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4 Ways To Support Your Child’s Transition Back to Campus

This week, Sandy Spring Friends School prepares to welcome back some of our students to campus after an extended period in virtual mode. There’s a lot for students to be excited about: building connections with friends in person, engaging with teachers in the classroom, and exploring our beautiful campus. Yet, for many, this will feel like the first day of school all over again as we set our alarm clocks a little earlier, lay out our clothes for the next day, and prepare ourselves for a new way to return to campus. As parents and guardians consider ways to make the transition back to campus easier for their children, our SSFS counselors offer four tips to assist in the process.


Tip #1: Offer A Balanced Approach Between Supporting Independence And Offering Practical Support.

Self-advocacy is an essential skill for people of any age, so providing students with an opportunity to practice these skills is critical. However, as students return to in-person instruction, parents and guardians may need to offer even our older students practical support through gentle reminders.

“There may be times where [parents] have to step in and remind older students of the things they need to do,’” says Nicole Banks, SSFS Upper School Counselor. Reminders may include telling students what time to wake up, what items they need to bring with them to campus, or what days are virtual or in person.

One way to support self-advocacy while offering practical support is to have your child create a checklist of needed items the night before and leave the list in a visible place to reference before they head out the door.

Tip #2: Provide Consistency And Connection

Returning to campus under a pandemic means that there will be a mixture of old and new practices. Erin Rose, SSFS Middle School Counselor, recommends establishing some consistencies at home to adjust to all the changes. 

“...We all thrive when we have some structure and consistency, especially when things don't feel very consistent right now,” says Erin. She suggests scheduling routine activities throughout the day, such as designating a specific time for breakfast in the morning or homework after school. By providing this level of consistency, it can help students as they work to establish new routines.

SSFS Lower School Counselor Joel Gunzburgrecommends adding family time as a regularly scheduled activity, which helps build connection and eases students’ transition away from being at home after being there for a prolonged time. “We're looking at students being home close to a year at this point, and whether things have been tough or not, this is extra time that they've been home with you,” says Joel.

Tip #3: Be Prepared For Exhausted Children

One of the exciting pieces for students returning to campus is socializing with friends and teachers in person. Building community is a critical part of school and social-emotional growth, but --whether your child is an introvert or an extrovert--this process can be exhausting. Joel suggests that parents prepare for children to come home drained.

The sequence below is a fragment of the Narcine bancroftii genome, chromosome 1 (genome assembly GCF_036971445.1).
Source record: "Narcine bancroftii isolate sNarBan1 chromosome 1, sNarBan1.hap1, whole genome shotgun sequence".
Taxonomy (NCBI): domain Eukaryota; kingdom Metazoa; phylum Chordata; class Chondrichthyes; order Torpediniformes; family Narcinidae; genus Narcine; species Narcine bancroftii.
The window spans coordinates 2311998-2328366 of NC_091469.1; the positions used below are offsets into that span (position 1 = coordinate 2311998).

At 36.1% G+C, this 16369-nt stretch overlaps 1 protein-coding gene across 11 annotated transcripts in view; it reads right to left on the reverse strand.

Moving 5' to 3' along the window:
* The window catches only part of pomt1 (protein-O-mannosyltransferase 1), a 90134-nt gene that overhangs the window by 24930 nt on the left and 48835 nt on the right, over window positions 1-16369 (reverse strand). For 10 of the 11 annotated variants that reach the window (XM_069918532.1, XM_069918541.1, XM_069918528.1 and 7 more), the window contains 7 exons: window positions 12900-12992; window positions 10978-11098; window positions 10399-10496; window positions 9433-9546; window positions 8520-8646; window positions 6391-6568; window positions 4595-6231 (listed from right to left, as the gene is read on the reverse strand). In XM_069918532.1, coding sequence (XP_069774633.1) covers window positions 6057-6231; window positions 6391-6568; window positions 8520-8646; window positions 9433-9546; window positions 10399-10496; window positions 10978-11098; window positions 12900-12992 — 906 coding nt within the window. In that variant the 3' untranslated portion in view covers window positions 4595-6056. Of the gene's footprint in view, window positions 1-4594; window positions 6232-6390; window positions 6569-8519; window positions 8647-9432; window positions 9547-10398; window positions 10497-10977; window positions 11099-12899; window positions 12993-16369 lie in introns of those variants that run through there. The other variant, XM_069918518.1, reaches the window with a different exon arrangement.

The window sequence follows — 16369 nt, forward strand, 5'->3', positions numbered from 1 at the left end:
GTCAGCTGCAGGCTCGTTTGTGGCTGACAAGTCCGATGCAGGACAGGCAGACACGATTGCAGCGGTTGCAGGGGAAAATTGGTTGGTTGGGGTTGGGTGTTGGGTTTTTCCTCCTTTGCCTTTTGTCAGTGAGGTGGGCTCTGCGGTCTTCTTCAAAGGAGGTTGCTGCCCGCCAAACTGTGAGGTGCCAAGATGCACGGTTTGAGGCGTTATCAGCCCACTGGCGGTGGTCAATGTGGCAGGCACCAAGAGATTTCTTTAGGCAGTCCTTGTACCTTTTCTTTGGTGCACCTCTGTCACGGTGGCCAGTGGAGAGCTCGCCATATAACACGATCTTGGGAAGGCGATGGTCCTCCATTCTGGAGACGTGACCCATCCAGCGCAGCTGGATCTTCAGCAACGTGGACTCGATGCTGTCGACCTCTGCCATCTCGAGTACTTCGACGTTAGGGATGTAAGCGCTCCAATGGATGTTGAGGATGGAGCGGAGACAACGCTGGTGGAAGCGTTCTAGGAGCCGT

“One thing that I don't know that students and staff will be ready for is the pace at which we'll go, especially students with movement around the campus,” says Joel. “The end of the day may be met with someone ready to just fall on a bed and go to sleep.”

Preparing for tired children means different things for different ages. Younger children may appreciate low-energy activities such as reading or coloring. It can also mean pulling back on some regular activities and checking in with your child, no matter their age.

Tip #4: Listen To The Challenges

As parents, we dislike seeing our children in emotional pain or discomfort. To help our children feel better, we can fall into the habit of trying to “fix” the problem. Sometimes, however, the best support we can offer is allowing space for our children to process their emotions alongside us by being great listeners.

“When someone feels heard about how they are feeling and what their fears are, that can go a really long way in alleviating those fears,” says Meghan Cassady, SSFS Upper School Boarding Counselor. “Just having someone listen, and [feeling] listened to can be powerful.”

Being an effective listener does not mean sitting entirely in silence. Effective listening often requires that the listener ask good questions that allow the speaker to go deeper, articulate more fully, and feel heard. Example questions that you can ask include “I hear you saying[...], Is that correct?”  “Can you tell me more about that?” and “How did that make you feel?”

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With a return to campus, many families are expecting their children to feel a range of emotions, some that can be anticipated, and many that cannot. Considering these four tips can be useful to make the transition back to campus easier for our students. One other step that could help? Taking some time for parents and guardians to manage their own expectations and remind themselves that they are in the process as well.


RELATED RESOURCE:

Gnu Stories Podcast | Episode 10: How do you return? Being back on campus during COVID-19

Air Date: January 13, 2021

LISTEN: After an extended time in virtual mode, SSFS is opening its campus to students for in-person learning. From dealing with an array of emotions to building new habits, hear from our counselors about how you and your student can get ready to come back to school —whether at SSFS or another community.

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